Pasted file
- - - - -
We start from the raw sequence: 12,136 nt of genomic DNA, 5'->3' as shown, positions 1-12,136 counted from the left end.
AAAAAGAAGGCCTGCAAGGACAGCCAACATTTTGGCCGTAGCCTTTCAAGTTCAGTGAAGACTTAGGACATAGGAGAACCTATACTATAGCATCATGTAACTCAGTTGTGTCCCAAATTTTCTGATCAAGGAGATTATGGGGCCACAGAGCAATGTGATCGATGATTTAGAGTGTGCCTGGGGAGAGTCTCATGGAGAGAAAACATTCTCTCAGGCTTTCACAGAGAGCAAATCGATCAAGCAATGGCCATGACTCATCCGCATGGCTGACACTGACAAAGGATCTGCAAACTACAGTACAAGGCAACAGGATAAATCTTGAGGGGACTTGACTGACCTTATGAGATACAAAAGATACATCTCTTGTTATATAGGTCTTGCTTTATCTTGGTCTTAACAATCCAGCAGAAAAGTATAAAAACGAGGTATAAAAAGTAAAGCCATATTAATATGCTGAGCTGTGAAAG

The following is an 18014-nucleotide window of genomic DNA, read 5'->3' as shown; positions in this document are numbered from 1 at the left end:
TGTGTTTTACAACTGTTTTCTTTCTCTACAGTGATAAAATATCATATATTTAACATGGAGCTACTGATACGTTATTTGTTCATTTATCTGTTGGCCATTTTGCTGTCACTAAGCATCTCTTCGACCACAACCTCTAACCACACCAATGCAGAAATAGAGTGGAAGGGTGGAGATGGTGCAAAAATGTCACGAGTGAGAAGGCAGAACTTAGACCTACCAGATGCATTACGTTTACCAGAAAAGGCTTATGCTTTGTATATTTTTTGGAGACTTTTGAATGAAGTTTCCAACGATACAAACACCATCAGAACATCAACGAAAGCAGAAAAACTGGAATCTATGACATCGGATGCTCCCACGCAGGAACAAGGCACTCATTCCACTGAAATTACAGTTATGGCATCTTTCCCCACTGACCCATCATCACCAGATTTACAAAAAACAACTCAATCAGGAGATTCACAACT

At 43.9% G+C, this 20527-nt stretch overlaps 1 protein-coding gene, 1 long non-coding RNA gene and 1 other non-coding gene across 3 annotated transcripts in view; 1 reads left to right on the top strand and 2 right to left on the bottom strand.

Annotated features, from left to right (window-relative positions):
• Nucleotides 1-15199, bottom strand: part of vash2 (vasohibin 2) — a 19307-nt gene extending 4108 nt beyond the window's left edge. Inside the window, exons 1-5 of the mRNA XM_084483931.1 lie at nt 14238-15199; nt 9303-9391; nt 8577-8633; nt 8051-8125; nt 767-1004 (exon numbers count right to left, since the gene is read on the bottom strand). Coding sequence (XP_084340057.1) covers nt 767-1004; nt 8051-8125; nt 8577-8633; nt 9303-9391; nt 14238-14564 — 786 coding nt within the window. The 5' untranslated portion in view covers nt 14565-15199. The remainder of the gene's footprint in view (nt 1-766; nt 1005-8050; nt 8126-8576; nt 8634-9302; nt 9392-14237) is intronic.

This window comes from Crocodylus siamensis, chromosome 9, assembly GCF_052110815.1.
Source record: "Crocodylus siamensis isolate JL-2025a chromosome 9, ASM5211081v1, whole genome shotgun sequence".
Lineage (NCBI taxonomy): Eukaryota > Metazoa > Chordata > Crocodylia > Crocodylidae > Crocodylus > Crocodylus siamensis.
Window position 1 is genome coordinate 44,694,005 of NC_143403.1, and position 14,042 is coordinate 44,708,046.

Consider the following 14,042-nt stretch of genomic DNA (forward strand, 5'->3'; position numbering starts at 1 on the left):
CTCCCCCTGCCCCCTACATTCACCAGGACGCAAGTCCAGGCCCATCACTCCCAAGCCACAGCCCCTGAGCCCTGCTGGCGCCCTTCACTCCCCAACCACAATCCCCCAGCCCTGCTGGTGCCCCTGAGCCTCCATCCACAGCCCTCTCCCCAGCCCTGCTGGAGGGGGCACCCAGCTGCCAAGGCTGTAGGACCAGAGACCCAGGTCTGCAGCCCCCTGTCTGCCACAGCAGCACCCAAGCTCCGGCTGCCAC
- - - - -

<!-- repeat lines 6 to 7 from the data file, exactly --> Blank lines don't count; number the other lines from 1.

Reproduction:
Annotated features, from left to right (window-relative positions):
• Nucleotides 1-15199, bottom strand: part of vash2 (vasohibin 2) — a 19307-nt gene extending 4108 nt beyond the window's left edge. Inside the window, exons 1-5 of the mRNA XM_084483931.1 lie at nt 14238-15199; nt 9303-9391; nt 8577-8633; nt 8051-8125; nt 767-1004 (exon numbers count right to left, since the gene is read on the bottom strand). Coding sequence (XP_084340057.1) covers nt 767-1004; nt 8051-8125; nt 8577-8633; nt 9303-9391; nt 14238-14564 — 786 coding nt within the window. The 5' untranslated portion in view covers nt 14565-15199. The remainder of the gene's footprint in view (nt 1-766; nt 1005-8050; nt 8126-8576; nt 8634-9302; nt 9392-14237) is intronic.